Nonresidents are still liable to pay taxes on income earned from Thailand sources as well as income received from foreign sources brought into Thailand. But nonresident who has lived in Thailand for a period less than 180 days is, within a tax year, only liable to file a tax return based on income earned from Thailand sources.


Personal Income Tax (PIT)

In Thailand the income chargeable to personal income tax is called assessable income. This income can either be in the form of cash or in kind (free housing or free use of company car). Nonresidents with Thai spouses have the option of having a joint tax liability, though the wife needs to file for a separate tax return on her employment. Non residents with a Thai spouse and child can include their allowances in his tax return. The filling of PIT should be done before 21st of March, in regards to the previous year’s income.


Rental Income Tax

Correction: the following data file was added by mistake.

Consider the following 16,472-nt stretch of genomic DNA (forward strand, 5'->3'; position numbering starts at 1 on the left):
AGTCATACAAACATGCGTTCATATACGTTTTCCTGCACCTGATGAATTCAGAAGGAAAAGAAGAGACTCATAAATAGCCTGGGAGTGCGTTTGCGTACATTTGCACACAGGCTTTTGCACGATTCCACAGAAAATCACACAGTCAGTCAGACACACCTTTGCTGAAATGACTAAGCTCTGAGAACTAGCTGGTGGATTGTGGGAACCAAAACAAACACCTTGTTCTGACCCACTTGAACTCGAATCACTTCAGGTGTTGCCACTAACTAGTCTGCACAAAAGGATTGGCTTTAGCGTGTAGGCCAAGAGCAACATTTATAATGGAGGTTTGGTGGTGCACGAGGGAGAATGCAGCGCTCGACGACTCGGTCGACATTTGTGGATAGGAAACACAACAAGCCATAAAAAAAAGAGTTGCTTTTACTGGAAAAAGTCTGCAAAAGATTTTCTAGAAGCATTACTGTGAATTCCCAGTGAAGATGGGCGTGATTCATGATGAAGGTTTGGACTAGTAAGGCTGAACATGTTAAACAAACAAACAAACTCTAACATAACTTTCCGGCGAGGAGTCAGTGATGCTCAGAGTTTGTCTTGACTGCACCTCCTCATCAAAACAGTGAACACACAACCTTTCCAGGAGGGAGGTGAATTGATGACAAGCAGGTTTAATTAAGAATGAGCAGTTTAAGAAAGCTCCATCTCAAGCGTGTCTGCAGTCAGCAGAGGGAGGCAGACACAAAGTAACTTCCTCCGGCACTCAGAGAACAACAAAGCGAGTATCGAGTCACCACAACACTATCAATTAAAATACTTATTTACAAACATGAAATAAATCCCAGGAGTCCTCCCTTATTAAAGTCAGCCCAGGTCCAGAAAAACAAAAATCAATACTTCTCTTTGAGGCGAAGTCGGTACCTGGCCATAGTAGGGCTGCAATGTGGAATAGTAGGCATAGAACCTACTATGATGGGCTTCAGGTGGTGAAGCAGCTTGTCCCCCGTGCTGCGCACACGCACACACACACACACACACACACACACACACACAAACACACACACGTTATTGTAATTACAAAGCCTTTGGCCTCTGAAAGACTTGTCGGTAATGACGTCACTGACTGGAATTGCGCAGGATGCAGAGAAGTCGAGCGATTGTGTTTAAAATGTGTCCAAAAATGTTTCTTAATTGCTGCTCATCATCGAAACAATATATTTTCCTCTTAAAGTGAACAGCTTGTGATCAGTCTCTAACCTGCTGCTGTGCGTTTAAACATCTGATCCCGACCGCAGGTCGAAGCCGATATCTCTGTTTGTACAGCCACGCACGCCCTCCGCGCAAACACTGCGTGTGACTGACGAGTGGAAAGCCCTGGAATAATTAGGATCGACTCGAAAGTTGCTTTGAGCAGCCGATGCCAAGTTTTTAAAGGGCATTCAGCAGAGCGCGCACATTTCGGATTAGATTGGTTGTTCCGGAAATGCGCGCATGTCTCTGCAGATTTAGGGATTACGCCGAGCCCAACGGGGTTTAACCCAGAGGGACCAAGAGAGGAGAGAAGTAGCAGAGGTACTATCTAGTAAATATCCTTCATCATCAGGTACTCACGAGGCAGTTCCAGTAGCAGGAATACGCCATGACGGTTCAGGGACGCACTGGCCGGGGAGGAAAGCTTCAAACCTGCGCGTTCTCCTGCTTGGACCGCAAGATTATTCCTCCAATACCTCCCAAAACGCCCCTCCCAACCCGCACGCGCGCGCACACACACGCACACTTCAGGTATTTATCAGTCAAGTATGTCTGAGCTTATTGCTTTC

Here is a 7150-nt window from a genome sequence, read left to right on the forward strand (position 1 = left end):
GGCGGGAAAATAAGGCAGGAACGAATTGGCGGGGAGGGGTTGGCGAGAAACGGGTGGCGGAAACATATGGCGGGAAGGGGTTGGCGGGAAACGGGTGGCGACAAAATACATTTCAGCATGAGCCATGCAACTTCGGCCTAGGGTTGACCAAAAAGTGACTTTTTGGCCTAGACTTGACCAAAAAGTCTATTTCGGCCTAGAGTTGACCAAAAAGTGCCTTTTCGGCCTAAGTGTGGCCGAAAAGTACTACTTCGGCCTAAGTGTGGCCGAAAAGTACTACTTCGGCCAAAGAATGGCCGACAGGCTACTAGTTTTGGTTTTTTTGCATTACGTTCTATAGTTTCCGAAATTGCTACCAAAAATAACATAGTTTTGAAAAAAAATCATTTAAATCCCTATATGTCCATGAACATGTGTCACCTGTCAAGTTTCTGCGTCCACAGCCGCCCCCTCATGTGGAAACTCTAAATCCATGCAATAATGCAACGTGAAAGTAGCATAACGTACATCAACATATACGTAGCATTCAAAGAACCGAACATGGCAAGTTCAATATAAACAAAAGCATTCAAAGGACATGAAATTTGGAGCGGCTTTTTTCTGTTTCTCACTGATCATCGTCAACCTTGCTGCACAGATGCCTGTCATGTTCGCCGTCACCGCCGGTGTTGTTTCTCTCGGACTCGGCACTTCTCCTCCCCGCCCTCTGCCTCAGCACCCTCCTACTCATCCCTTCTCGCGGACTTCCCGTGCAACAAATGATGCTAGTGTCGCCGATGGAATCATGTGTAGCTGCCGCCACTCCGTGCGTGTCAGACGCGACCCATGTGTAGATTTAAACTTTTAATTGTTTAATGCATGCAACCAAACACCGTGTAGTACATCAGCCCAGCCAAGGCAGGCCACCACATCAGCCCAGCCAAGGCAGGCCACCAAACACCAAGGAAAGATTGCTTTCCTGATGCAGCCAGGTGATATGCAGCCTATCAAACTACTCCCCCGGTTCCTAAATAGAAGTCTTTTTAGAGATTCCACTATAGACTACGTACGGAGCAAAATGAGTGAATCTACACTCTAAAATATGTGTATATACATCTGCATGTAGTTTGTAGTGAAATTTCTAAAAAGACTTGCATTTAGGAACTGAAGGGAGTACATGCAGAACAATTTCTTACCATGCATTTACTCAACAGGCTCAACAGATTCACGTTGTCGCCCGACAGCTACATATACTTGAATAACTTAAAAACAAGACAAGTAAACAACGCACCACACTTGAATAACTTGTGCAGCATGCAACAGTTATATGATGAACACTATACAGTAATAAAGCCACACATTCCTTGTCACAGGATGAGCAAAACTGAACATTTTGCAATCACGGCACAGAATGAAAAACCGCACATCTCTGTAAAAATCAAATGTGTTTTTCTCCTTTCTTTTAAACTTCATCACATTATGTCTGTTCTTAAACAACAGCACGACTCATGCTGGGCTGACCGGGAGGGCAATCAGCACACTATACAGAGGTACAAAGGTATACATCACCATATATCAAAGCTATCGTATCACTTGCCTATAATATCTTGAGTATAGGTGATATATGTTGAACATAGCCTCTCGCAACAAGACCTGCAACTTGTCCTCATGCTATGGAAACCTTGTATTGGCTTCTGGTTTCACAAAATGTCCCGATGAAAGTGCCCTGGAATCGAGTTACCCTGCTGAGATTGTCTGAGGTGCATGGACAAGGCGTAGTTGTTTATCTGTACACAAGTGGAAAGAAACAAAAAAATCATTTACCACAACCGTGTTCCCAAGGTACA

Taxes on rental income are derived after deducting expenses incurred from gross income. Landlords are allowed to deduct 10-30% for rental income depending on the kind of property leased. Rental income is subject to a 5% withholding tax. This tax liability should be credited to the final figure, when submitting your income tax returns.


Capital Gains Tax

Tax on capital gains is based on the sale of immovable Thai property. Sellers are liable to receive deductions depending on how long the property was held before sale; the longer the period the smaller the deduction. If the property was received as a gift or inheritance, then owners are liable to receive a much larger deduction on the proceeds made from the sale (up to 50%).


Corporate Tax

The tax rate for income and capital gains made by companies is 30%. They are allowed to deduct expenses incurred from income generation. Other deductions liable to corporate entities include depreciation and interest payments on loans used to acquire property. If the company purchases and rents out property, the gross rent collected is subject to a 15% withholding tax.